A part of him, the part he never wanted to listen to, told him that this might not be such a bad thing. He was only one man and could not hope to save them all by himself. In fact, he had not been able to save anyone by himself. With the two celebrities (oh, bloody hell) involved, they might be able to do something. At least they wouldn't make things worse.

Or would they, said the voice in the back of his mind, the voice he couldn't help but listen to. They would draw negative publicity. They could further damage the children. Expose them to scrutiny that you would otherwise be able to shield them from for just a few more precious years.

Good point, Severus thought.

Shield them in a dungeon, pointed out the voice. Keep them locked away deep underground. Because it worked so well for you all those years, didn't it? Made you into a real model citizen, didn't it?

Can't argue with that, Severus conceded.

Severus shook his head. Here he was at three o'clock in the morning drunk off firewhiskey and listening to his brain war with himself with him agreeing and disagreeing. This was absurd. And for whatever reason—the hour, the firewhiskey, the events that had transpired—he decided to let Granger and Potter win. He would let the Gryffindors in. But if they so much as stepped one toe out of line, it was over. He would Obliviate them and send them away and set up wards not even Kingsley Shacklebolt himself could break through.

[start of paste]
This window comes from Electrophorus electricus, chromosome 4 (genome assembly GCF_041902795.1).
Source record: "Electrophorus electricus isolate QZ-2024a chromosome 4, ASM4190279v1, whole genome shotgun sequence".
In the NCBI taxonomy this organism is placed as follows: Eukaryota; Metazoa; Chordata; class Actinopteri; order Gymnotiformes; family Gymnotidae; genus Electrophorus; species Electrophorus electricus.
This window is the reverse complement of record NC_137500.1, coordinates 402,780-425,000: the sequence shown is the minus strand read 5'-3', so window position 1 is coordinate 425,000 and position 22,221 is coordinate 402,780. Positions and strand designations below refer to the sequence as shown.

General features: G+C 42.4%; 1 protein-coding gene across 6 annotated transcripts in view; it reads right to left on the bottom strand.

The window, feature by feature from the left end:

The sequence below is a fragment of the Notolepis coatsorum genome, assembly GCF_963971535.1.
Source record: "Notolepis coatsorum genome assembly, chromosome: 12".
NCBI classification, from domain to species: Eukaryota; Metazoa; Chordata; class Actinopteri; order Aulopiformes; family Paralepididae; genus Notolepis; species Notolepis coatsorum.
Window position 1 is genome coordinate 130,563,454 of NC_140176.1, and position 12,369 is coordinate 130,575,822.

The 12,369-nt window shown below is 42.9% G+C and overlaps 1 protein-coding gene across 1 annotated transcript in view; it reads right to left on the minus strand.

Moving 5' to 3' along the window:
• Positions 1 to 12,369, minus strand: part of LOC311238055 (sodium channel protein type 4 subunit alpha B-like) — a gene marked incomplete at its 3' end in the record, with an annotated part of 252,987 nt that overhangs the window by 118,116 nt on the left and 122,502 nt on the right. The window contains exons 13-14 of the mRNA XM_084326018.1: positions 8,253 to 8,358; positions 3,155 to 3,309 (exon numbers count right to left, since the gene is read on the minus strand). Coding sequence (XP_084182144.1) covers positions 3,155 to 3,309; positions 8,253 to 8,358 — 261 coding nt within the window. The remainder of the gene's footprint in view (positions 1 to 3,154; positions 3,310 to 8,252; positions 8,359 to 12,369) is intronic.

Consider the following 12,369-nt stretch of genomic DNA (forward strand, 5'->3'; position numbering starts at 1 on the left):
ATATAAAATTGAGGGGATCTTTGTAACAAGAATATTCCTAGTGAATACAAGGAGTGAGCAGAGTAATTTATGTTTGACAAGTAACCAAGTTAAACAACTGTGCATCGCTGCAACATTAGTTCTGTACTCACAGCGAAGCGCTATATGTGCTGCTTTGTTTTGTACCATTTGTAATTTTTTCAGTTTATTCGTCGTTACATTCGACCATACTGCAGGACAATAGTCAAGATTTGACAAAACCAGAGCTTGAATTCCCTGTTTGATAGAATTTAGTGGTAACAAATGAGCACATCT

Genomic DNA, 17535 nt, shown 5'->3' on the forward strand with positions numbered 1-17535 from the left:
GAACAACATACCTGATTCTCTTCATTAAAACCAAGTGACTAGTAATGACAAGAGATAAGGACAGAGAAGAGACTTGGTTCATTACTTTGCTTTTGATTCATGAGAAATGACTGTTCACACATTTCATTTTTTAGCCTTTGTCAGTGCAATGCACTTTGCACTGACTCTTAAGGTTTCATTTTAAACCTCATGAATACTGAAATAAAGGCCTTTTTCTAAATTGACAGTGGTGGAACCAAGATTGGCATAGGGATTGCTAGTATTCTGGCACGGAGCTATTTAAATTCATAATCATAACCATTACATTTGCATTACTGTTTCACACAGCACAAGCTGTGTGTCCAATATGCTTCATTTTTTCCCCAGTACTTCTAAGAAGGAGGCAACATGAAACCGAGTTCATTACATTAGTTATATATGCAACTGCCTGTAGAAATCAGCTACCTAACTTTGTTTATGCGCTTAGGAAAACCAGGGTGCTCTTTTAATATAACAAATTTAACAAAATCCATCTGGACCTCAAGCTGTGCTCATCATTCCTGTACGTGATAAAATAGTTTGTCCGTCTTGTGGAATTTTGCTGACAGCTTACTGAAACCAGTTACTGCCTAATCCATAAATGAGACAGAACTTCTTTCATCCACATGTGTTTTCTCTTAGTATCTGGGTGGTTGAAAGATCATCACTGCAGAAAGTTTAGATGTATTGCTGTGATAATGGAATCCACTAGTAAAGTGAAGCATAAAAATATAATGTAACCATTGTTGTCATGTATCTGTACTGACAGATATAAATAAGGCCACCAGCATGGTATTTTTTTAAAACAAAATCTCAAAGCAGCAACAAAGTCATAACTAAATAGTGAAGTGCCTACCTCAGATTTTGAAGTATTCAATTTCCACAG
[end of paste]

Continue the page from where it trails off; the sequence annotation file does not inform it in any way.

"The biggest hurdle," Severus lectured in his best professor voice, "is that these children learn very early on in life that they have no future. The moment they step onto the Hogwarts Express, they are targeted. It's already an overwhelming experience for them, having been kept away in here for most of their lives, and the other children are…merciless."

Granger and Potter nodded. "And it doesn't get much better afterward, does it?" Potter asked. "You mentioned that most of them don't make it past their third year."

Severus nodded. "Correct. It is abysmal. They are beaten, ridiculed, bullied…Potter, it makes what your father and his gang used to do to me look like camaraderie." Potter stiffened at this. Good. "Their Head of House turns a blind eye, Minerva doesn't know about it, and the other professors really cannot be bothered to intervene. The prejudice runs deep."

"What about Madam Pomfrey?" asked Potter. Severus shifted uncomfortably at the sound of her name. "Doesn't she help them when they are injured? Surely she notices and does something about it?"

Severus shook his head. "They trust no one. Not even her; she is an authority figure, and they learn very quickly that such figures are untrustworthy. Whatever injuries they receive, they tend to themselves."

"It's too bad they have no authority figure they can trust. Have you thought about going back?" Granger asked. "If you were Head of House again…"